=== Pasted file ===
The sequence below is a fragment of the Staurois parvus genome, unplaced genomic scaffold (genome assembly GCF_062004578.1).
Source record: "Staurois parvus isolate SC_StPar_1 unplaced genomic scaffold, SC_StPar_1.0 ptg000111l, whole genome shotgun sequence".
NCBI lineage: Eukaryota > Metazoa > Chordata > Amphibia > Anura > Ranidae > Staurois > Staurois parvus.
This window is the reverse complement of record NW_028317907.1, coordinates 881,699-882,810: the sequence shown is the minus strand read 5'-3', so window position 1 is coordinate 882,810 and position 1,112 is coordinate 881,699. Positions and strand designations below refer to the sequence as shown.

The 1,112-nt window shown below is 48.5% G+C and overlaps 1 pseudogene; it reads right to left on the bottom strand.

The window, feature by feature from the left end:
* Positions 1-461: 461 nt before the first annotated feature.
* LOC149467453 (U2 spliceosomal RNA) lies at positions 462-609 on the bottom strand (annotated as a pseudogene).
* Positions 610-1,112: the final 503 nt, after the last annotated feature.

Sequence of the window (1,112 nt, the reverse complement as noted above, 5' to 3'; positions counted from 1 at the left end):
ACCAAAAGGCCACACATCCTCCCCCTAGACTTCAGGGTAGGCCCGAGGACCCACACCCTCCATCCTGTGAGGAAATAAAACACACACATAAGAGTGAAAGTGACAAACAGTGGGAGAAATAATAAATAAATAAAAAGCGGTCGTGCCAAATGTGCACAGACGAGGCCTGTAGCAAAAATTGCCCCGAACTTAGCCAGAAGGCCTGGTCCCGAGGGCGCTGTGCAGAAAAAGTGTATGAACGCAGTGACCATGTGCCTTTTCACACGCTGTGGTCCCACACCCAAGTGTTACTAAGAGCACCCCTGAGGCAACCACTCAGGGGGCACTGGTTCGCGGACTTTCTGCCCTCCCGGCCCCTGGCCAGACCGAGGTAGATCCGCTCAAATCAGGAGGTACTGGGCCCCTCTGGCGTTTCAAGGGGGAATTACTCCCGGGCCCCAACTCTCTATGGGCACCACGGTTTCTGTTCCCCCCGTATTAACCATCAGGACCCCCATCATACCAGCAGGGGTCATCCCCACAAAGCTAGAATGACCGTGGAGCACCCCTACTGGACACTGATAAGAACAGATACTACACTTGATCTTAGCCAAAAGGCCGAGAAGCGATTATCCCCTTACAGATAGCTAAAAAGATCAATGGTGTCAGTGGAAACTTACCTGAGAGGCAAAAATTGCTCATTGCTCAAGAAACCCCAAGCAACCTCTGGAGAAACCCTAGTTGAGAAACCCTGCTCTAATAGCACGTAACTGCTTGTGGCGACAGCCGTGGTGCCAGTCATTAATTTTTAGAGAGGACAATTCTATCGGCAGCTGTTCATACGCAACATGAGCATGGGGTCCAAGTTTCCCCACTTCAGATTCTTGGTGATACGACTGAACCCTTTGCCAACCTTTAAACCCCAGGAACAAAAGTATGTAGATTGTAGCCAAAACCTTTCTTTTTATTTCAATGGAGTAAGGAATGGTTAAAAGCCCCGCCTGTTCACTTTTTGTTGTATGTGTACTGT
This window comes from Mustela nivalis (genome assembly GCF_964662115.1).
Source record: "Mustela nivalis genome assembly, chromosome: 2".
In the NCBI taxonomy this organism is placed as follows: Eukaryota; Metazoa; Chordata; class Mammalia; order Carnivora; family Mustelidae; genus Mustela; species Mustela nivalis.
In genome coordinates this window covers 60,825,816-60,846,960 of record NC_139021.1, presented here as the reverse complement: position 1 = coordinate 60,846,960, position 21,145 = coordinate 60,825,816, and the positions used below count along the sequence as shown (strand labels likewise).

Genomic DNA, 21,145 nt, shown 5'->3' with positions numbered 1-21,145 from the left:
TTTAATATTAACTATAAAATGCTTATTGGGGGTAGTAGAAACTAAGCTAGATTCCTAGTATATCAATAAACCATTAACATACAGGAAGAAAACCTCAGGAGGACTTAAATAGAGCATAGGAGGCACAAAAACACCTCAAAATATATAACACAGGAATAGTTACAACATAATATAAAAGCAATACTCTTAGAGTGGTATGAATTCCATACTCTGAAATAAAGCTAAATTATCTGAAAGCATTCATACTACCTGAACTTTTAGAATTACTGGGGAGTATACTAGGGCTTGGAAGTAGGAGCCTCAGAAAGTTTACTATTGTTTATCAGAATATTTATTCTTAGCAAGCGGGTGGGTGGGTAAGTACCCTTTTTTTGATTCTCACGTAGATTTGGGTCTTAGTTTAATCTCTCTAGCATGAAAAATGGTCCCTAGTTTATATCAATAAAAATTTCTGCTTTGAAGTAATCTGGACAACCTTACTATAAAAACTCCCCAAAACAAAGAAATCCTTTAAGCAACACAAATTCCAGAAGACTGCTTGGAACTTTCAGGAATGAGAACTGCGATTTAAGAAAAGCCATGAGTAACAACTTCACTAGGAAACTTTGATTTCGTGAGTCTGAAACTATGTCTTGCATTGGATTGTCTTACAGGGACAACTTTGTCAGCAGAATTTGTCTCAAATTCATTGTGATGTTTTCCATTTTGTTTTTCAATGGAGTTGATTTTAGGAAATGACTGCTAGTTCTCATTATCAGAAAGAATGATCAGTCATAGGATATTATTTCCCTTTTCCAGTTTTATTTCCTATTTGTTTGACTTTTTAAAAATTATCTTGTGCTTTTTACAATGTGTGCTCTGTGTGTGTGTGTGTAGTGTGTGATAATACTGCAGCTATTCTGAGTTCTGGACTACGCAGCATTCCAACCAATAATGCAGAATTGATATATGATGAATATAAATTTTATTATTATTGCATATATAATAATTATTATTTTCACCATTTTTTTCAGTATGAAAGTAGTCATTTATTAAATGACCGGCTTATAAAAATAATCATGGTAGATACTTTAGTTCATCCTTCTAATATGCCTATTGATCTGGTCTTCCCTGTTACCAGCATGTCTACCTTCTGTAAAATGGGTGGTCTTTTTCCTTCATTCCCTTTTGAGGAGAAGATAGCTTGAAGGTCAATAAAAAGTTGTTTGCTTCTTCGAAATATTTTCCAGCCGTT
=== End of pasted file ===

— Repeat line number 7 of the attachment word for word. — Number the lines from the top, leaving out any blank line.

* Positions 1-461: 461 nt before the first annotated feature.